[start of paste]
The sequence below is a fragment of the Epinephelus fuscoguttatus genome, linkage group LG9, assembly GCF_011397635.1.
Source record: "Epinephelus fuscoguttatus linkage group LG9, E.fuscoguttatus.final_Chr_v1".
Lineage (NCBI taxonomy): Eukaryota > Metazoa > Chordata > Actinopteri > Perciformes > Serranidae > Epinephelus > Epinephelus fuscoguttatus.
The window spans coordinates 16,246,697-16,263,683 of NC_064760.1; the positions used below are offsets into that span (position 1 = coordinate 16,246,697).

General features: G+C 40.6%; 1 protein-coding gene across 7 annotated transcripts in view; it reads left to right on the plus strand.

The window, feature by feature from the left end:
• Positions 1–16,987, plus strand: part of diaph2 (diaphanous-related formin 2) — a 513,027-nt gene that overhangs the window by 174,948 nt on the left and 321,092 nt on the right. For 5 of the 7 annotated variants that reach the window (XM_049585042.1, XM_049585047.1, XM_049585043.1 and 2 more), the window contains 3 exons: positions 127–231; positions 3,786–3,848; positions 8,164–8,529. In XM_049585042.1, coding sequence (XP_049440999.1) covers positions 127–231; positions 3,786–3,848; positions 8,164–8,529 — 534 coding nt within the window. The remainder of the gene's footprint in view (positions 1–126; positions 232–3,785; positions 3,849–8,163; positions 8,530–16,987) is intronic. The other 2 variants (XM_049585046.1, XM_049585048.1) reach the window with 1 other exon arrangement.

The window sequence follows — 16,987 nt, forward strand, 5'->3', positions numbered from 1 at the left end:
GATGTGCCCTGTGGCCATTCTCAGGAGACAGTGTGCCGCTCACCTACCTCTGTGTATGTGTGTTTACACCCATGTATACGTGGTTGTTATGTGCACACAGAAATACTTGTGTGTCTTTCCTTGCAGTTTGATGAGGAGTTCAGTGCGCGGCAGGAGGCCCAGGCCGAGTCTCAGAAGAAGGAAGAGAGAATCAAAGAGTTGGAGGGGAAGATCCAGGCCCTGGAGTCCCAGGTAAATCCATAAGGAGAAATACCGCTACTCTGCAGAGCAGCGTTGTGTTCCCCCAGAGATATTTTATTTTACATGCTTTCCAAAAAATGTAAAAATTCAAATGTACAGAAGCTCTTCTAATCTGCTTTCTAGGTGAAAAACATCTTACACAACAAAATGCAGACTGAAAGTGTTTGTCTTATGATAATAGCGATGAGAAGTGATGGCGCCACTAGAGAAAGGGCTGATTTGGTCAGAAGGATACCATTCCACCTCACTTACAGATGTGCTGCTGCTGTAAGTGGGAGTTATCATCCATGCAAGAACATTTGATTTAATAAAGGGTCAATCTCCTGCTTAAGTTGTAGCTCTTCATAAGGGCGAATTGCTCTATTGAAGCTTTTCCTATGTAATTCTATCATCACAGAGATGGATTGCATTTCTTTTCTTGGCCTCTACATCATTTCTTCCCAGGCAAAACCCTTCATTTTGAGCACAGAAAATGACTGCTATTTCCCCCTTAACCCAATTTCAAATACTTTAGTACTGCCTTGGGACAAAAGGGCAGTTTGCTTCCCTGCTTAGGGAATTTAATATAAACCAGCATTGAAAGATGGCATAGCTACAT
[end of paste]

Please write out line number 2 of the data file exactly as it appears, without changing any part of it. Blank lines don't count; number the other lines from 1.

Source record: "Epinephelus fuscoguttatus linkage group LG9, E.fuscoguttatus.final_Chr_v1".